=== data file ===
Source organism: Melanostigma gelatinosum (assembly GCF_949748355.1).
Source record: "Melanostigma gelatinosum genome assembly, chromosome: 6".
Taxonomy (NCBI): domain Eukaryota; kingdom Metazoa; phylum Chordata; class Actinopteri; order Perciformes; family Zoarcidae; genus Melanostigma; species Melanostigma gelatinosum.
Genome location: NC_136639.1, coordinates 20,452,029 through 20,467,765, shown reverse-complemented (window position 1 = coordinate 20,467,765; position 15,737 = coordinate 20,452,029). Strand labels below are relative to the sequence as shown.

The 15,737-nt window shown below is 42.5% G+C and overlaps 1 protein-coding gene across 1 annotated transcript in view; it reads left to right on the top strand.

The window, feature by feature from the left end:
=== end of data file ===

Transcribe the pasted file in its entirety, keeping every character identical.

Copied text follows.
Source organism: Melanostigma gelatinosum (assembly GCF_949748355.1).
Source record: "Melanostigma gelatinosum genome assembly, chromosome: 6".
Taxonomy (NCBI): domain Eukaryota; kingdom Metazoa; phylum Chordata; class Actinopteri; order Perciformes; family Zoarcidae; genus Melanostigma; species Melanostigma gelatinosum.
Genome location: NC_136639.1, coordinates 20,452,029 through 20,467,765, shown reverse-complemented (window position 1 = coordinate 20,467,765; position 15,737 = coordinate 20,452,029). Strand labels below are relative to the sequence as shown.

The 15,737-nt window shown below is 42.5% G+C and overlaps 1 protein-coding gene across 1 annotated transcript in view; it reads left to right on the top strand.

The window, feature by feature from the left end: